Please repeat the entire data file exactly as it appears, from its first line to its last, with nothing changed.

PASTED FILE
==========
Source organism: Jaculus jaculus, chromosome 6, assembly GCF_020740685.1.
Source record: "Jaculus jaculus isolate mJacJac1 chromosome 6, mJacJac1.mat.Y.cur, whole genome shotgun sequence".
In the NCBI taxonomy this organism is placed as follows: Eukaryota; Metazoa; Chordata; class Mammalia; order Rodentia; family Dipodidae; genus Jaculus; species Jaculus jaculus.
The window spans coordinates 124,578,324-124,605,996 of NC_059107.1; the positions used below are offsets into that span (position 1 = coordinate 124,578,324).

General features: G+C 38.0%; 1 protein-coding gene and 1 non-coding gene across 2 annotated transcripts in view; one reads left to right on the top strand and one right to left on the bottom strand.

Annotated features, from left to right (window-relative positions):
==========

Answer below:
Source organism: Jaculus jaculus, chromosome 6, assembly GCF_020740685.1.
Source record: "Jaculus jaculus isolate mJacJac1 chromosome 6, mJacJac1.mat.Y.cur, whole genome shotgun sequence".
In the NCBI taxonomy this organism is placed as follows: Eukaryota; Metazoa; Chordata; class Mammalia; order Rodentia; family Dipodidae; genus Jaculus; species Jaculus jaculus.
The window spans coordinates 124,578,324-124,605,996 of NC_059107.1; the positions used below are offsets into that span (position 1 = coordinate 124,578,324).

General features: G+C 38.0%; 1 protein-coding gene and 1 non-coding gene across 2 annotated transcripts in view; one reads left to right on the top strand and one right to left on the bottom strand.

Annotated features, from left to right (window-relative positions):